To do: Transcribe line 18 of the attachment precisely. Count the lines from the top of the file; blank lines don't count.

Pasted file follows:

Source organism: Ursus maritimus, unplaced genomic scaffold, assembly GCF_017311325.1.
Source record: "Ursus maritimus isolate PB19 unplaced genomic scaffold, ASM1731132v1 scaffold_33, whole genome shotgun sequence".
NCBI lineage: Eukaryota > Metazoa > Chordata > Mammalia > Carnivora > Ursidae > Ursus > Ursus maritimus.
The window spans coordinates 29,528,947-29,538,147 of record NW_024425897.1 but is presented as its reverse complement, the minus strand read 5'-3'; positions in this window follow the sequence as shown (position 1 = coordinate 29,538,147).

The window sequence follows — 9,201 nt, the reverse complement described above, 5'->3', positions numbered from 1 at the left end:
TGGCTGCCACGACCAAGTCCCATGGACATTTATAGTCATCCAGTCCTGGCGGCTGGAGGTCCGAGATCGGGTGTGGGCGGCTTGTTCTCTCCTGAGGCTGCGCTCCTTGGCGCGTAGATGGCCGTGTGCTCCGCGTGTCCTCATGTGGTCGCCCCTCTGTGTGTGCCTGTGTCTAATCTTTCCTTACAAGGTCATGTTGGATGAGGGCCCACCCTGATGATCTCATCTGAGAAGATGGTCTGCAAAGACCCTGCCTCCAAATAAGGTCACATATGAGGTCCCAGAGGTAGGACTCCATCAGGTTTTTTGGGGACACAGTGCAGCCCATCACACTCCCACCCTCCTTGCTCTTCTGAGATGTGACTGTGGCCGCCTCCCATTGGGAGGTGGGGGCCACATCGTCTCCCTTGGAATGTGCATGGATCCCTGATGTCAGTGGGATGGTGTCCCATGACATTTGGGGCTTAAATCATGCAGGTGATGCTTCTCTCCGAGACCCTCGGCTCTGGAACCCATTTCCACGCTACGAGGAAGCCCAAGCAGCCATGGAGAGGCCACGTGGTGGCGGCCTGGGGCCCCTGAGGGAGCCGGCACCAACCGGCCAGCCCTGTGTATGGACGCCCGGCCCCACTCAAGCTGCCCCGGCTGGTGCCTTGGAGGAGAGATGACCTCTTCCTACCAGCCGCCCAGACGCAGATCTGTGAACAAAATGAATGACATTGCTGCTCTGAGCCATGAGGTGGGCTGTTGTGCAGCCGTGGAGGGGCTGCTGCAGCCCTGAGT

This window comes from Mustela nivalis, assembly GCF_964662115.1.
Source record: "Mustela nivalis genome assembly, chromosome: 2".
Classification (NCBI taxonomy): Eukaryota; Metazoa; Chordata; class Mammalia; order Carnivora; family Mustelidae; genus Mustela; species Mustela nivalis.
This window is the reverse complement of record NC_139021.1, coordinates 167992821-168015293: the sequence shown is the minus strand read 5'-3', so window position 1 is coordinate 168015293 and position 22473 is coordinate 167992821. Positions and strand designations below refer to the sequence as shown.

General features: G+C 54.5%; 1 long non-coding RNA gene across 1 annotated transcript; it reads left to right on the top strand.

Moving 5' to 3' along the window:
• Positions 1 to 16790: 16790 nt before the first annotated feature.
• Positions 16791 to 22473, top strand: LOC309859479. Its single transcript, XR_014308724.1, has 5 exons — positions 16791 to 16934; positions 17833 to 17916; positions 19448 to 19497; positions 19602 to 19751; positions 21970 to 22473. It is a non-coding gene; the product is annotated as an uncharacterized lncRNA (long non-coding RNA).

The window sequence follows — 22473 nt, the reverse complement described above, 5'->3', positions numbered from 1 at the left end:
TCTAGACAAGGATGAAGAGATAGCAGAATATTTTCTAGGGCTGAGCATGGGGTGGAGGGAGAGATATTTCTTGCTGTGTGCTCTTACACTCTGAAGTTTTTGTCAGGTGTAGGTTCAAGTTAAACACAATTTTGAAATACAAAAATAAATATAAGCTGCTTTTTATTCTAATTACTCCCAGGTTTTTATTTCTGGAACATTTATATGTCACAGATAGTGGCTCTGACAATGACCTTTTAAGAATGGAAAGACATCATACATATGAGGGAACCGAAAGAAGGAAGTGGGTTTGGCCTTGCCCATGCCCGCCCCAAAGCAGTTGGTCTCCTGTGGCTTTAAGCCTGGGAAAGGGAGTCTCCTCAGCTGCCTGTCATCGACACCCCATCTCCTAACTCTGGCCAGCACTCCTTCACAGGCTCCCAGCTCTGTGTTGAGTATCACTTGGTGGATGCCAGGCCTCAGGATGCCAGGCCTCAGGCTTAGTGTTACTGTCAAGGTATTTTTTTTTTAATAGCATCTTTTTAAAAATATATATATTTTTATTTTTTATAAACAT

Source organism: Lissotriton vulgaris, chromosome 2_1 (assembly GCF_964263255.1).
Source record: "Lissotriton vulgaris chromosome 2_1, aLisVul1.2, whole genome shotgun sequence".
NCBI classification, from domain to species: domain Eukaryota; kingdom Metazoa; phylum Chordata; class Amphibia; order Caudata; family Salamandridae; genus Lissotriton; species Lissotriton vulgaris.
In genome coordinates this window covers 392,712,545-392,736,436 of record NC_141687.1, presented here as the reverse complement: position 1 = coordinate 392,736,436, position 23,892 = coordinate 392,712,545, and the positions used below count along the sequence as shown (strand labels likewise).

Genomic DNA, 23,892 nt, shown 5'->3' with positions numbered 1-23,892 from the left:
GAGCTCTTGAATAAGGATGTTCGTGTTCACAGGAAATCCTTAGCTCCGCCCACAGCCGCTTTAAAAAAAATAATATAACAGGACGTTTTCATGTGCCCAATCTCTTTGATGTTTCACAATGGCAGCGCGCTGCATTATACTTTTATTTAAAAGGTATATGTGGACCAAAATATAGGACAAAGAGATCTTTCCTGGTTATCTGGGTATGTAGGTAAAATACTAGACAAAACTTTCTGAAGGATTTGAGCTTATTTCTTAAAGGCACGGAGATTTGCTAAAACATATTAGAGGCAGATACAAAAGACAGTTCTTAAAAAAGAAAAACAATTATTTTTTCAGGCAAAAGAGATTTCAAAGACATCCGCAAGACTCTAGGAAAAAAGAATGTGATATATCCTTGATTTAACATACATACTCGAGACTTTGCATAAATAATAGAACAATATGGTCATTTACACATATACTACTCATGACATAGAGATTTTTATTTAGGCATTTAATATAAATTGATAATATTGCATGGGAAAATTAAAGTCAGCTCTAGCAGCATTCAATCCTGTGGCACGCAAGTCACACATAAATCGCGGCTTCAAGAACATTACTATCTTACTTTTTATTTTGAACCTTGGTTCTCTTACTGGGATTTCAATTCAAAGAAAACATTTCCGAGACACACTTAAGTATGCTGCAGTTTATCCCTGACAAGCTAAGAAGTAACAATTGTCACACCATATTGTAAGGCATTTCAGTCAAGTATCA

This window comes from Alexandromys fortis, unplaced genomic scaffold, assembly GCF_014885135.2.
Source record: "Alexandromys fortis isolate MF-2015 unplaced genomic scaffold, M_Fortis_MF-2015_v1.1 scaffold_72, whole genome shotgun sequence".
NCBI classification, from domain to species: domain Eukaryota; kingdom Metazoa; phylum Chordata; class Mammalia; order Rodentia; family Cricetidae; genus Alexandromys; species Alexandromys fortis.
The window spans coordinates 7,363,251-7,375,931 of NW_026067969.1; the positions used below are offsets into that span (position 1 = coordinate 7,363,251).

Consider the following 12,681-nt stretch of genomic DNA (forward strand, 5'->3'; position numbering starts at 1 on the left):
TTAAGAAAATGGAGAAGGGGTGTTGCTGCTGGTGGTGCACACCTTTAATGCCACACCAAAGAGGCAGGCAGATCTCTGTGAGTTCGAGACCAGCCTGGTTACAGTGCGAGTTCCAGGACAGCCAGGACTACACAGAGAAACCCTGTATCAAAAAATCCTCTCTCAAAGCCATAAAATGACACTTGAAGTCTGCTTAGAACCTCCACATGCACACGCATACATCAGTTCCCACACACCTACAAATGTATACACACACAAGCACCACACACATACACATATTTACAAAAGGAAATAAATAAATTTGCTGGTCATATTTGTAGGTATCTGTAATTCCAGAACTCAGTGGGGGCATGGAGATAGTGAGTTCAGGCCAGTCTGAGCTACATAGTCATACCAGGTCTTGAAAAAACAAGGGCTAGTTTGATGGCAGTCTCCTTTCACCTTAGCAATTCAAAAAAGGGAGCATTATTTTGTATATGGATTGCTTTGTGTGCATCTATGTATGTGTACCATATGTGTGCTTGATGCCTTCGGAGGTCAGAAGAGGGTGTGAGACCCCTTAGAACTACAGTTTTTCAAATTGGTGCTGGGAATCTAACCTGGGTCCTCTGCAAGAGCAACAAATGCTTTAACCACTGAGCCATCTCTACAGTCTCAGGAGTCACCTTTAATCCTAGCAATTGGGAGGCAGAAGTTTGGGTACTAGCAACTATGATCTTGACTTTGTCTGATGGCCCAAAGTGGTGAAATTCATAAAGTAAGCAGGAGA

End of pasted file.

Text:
Source record: "Lissotriton vulgaris chromosome 2_1, aLisVul1.2, whole genome shotgun sequence".